Let me be very clear here at the beginning of my presentation. I am not going to discuss only Pre-Task Planning. For safety planning is not a series of independent planning sessions, but rather a single cohesive process. Safety planning is not something that can be effectively broken into its separate components. Each phase of safety planning depends upon groundwork established before it. Therefore, any discussion of safety planning must begin at the pre-bid phase, continue through award of contract, project kick-off, daily task planning, gangbox planning meetings, and ends only at pre-task safety planning occurring immediately before a worker begins a task. Each of these types of planning are dependent upon the effectiveness of the safety planning that preceded it, or the entire process will fail. Unfortunately, this is exactly what often happens.
So first, let us start with why planning is so important to the success of a construction project. The New Webster dictionary defines planning as follows:
Planning-a method for accomplishing an objective, to show the parts or details.
In this case, the objective we are trying to achieve is to reduce or eliminate accidents and occupational injury. This is effectively done by reviewing the details, or parts, of how we are going to eliminate unsafe conditions and behaviors from our construction projects.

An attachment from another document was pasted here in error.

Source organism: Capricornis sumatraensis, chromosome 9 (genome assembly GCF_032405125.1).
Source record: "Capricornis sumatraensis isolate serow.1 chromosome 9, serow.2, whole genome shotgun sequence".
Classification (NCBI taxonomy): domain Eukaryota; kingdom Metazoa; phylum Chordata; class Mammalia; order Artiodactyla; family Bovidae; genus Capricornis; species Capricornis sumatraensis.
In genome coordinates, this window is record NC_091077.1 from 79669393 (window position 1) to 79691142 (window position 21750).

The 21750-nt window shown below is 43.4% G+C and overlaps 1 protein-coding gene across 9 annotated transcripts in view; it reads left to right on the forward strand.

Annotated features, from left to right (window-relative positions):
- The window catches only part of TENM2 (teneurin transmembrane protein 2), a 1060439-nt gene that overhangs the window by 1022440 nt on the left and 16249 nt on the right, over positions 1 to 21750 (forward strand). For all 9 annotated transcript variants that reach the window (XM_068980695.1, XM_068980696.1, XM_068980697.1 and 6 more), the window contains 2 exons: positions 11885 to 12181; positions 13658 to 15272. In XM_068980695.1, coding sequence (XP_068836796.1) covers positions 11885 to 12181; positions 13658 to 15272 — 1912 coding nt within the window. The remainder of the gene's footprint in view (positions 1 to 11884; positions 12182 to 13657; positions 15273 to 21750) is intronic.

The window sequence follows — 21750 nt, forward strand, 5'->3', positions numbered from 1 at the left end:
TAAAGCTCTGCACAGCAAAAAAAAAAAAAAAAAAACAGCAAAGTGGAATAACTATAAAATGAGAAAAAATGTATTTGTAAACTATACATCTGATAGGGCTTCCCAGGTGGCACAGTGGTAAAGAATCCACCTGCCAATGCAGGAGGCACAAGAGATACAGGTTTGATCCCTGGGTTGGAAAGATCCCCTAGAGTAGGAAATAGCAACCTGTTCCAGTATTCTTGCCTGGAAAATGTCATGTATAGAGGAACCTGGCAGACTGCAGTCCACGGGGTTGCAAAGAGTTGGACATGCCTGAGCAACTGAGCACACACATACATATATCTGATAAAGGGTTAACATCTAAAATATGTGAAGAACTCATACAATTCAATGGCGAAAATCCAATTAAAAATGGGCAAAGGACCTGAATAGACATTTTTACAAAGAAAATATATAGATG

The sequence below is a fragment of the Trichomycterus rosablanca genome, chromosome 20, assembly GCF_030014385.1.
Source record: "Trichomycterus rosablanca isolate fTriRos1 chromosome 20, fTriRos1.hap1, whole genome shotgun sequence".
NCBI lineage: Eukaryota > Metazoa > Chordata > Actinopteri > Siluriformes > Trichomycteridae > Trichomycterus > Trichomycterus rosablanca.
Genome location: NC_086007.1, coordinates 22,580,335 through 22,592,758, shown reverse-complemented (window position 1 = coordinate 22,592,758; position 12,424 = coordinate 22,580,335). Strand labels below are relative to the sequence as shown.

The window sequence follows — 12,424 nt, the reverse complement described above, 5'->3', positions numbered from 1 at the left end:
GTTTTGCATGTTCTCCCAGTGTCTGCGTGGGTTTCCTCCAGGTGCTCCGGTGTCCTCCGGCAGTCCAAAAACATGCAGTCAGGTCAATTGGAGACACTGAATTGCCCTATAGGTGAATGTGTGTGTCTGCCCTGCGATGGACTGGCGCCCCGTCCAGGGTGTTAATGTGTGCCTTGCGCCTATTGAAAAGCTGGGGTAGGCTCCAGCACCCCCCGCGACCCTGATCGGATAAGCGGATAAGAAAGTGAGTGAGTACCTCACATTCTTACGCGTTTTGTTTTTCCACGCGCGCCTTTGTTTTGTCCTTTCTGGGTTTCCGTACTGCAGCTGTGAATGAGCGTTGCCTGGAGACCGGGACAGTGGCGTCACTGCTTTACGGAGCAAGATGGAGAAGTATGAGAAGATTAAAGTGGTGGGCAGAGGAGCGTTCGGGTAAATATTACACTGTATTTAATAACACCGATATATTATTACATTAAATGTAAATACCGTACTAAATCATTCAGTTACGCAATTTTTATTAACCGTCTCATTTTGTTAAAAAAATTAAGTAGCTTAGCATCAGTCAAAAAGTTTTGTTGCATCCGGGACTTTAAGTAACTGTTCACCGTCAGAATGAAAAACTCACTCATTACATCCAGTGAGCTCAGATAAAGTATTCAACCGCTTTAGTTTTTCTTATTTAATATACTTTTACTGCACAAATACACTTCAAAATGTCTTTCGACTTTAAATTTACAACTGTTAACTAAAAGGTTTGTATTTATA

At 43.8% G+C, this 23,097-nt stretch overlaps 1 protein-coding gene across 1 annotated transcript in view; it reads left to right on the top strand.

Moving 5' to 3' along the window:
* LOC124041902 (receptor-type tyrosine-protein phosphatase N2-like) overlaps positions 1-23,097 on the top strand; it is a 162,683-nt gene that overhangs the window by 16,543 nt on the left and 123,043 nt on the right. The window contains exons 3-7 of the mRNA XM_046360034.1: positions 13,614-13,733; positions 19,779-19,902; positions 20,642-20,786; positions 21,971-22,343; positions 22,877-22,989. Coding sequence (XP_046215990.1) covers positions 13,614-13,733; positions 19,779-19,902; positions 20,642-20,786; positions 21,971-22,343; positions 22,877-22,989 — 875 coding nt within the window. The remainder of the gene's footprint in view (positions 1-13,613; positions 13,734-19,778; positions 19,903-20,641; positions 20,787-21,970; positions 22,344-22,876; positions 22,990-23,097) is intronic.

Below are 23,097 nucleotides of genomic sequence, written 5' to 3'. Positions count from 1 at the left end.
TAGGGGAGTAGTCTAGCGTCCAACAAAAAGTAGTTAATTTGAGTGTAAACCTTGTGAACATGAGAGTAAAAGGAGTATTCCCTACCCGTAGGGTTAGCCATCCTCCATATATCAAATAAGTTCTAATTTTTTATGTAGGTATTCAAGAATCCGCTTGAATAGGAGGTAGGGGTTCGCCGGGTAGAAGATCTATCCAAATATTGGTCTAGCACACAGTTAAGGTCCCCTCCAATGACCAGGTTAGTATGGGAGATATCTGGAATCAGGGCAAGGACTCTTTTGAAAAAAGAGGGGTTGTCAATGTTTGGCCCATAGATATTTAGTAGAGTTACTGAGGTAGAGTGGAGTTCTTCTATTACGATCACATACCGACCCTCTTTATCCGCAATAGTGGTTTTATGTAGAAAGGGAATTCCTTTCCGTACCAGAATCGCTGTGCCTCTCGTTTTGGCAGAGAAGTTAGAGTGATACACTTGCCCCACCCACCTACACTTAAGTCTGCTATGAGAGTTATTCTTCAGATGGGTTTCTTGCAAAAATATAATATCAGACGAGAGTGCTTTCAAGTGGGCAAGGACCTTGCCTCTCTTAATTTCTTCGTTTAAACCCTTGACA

You've all heard the old expression, we don't plan to fail, we fail to plan. Nowhere is this truer than in safety management. If we fail to plan for effective safety management, then we are relying on luck to eliminate or reduce injuries and accidents. Personally, I don't believe in good luck or bad luck, I believe in good management and bad management. The earlier in the process that safety planning occurs, the greater the opportunity for safety performance improvement and accident reduction. So let's look at some of these planning tools that make up good, effective safety management.
What are the major components required for successful construction safety planning? I believe that successful safety planning occurs as follows:
At award of contract.
Daily Management Safety Task Planning.
Daily Craft Task Planning.
Pre-Task Craft Safety Planning.
While this may not be the inclusive list of all safety planning opportunities, if this planning is completed it will communicate the safety priorities to all involved management and craft personnel.
Pre-bid safety planning is essential to the entire safety process, as it involves the Estimating Department in safety. The effective Safety Manager does not really manage safety, he or she helps other managers and craft workers accept their responsibilities to manage safety. The planning process begins with the estimator. It is essential that the Safety Manager provide training as to the effects of the estimate on safety performance, specific to certain industries.